The terms wine aroma and wine bouquet are not exactly scientific but they can be useful to classify the origin of where the smells come from in wine. Very simply, a wine aroma is derived from the grape variety (e.g. Zinfandel or Cabernet Franc) and a wine bouquet is derived from the winemaking process of fermentation and aging. A classic example of a wine bouquet is the smell of vanilla, which usually comes from aging wine in new oak barrels.
Let’s explore the 2 types of wine smells (aromas and bouquets) and provide a few examples to distinguish which is which.
(aka Primary Aromas)
From Variety (aka Primary Aromas): When made into wine, each grape variety offers a unique set of aromas called primary aromas. These aromas are typically in the realm of fruit smells, herb smells and flower smells and come naturally just from the grape. For example, Cabernet Sauvignon is commonly noted for its smells of raspberry, green peppercorn and, sometimes, violet. The smells come from aroma compounds which are found in different levels in different varietal wines. It is true that on a molecular level, these aroma compounds look identical to actual fruit smells. So, for example, the compound that produces the smell of strawberries in strawberry jam looks the same as the compound that produces the smell of strawberry jam in a glass of California Barbera.
Aromas commonly associated with varieties:
- Fruit flavors (e.g. peach, blackberry)
- Herbal flavors (e.g. bell pepper, mint, oregano)
- Flower flavors (e.g. roses, lavender, iris)
(aka Secondary and Tertiary Aromas)
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From Fermentation (aka Secondary Aromas): Fermenting wine essentially turns grape sugars into alcohol and is commonly associated with a specific yeast called Saccharomyces cerevisiae (essential in winemaking, baking and beer brewing for thousands of years). The process of fermentation creates a group of bouquets that are commonly referred to as Secondary Aromas. You’re no doubt already familiar with secondary aromas, for example: freshly baked sourdough bread.
Bouquets commonly associated with fermentation:
- Cultured Cream (yoghurt)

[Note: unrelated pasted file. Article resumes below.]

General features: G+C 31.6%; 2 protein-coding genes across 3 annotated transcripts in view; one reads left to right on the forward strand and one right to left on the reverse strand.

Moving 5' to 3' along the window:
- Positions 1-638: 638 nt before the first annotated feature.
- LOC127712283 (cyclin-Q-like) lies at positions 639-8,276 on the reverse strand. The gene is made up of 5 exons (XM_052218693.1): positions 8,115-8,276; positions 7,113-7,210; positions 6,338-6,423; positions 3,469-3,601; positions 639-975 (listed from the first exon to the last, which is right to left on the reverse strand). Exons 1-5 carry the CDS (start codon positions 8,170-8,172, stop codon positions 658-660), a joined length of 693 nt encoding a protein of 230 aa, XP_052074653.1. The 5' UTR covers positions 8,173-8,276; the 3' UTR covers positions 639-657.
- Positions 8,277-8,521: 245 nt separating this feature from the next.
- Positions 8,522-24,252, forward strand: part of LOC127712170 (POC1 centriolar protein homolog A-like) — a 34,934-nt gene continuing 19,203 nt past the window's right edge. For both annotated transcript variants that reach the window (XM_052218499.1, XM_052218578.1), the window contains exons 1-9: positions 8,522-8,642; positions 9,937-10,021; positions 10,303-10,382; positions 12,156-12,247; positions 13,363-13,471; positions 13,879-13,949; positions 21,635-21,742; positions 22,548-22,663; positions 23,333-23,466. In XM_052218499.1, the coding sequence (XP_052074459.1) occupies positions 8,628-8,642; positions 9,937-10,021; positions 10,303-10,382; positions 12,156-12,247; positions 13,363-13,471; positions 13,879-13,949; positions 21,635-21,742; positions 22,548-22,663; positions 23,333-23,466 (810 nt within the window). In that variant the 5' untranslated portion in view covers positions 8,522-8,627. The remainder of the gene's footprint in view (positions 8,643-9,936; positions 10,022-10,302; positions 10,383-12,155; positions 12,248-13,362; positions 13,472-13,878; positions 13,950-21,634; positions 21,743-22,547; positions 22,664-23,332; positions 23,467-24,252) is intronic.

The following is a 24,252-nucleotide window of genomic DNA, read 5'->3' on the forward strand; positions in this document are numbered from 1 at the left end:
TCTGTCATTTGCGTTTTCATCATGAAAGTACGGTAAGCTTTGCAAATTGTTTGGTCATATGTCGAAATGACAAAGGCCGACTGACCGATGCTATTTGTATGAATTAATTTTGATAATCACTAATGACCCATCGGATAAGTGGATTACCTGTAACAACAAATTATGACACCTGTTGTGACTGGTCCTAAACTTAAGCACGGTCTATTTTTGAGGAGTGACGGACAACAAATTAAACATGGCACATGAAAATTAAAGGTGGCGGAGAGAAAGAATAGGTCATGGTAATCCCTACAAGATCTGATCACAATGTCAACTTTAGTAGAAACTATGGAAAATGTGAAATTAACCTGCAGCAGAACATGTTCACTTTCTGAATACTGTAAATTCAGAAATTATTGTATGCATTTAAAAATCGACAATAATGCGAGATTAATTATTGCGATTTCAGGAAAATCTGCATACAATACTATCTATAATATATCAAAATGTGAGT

- Butter (commonly from a bacterial process called Malolactic Fermentation)
- Beer (commonly found in wines aged on the lees)
- Brewer’s Yeast
- Aged Cheese (Parmesan)
- Grandmother’s Cellar
- Horse Sweat (from Brettanomyces)
- Band-Aid (from Brett)
- Wild Game (from Brett)
- Duck Crackling / Bacon (from Brett)
From Aging (aka Tertiary Aromas): Aging wine introduces elements that add (or alter) the aroma compounds in wine after it’s fermented. The group of bouquets associated with aging are called Tertiary Aromas. The most important element of aging is exposing wine to oxygen. In small amounts, oxygen produces positive smelling bouquets including the aromas of hazelnut and roasted peanut. The next most common element is the use of oak. Oak barrels do double-duty on a wine by slowly introducing oxygen (nuttiness) as well as adding aroma compounds found in oak (in the same way tea leaves flavor hot water). A final element of aging to mention (much less commonly used) is the practice of purposely heating or cooking a wine. Cooking a wine causes Maillard reaction where sugars and amino acids react with one another, turn brown, and caramelize. You are already familiar with reaction flavors if you’ve ever toasted a marshmallow, yearned for a seared steak, or have tasted French onion soup. In wine, reaction flavors are commonly referred to as Madeirizing, in reference to the most famous wine produced with this technique: Madeira.
Bouquets commonly associated with aging:
- Brown Sugar
- Roasted Almond (different than fresh almond or bitter almond)
- Toasted Marshmallow
- Clove, Allspice, Baking Spices
- Cedar Box
- Cigar box
- Dried Tobacco
- Dried Leaves
Where Wine Aromas Come From
Why do wines smell like so much more than just grapes? Understand what aroma compounds are behind the hundreds of aromas found in wine.
The Science of Wine Aromas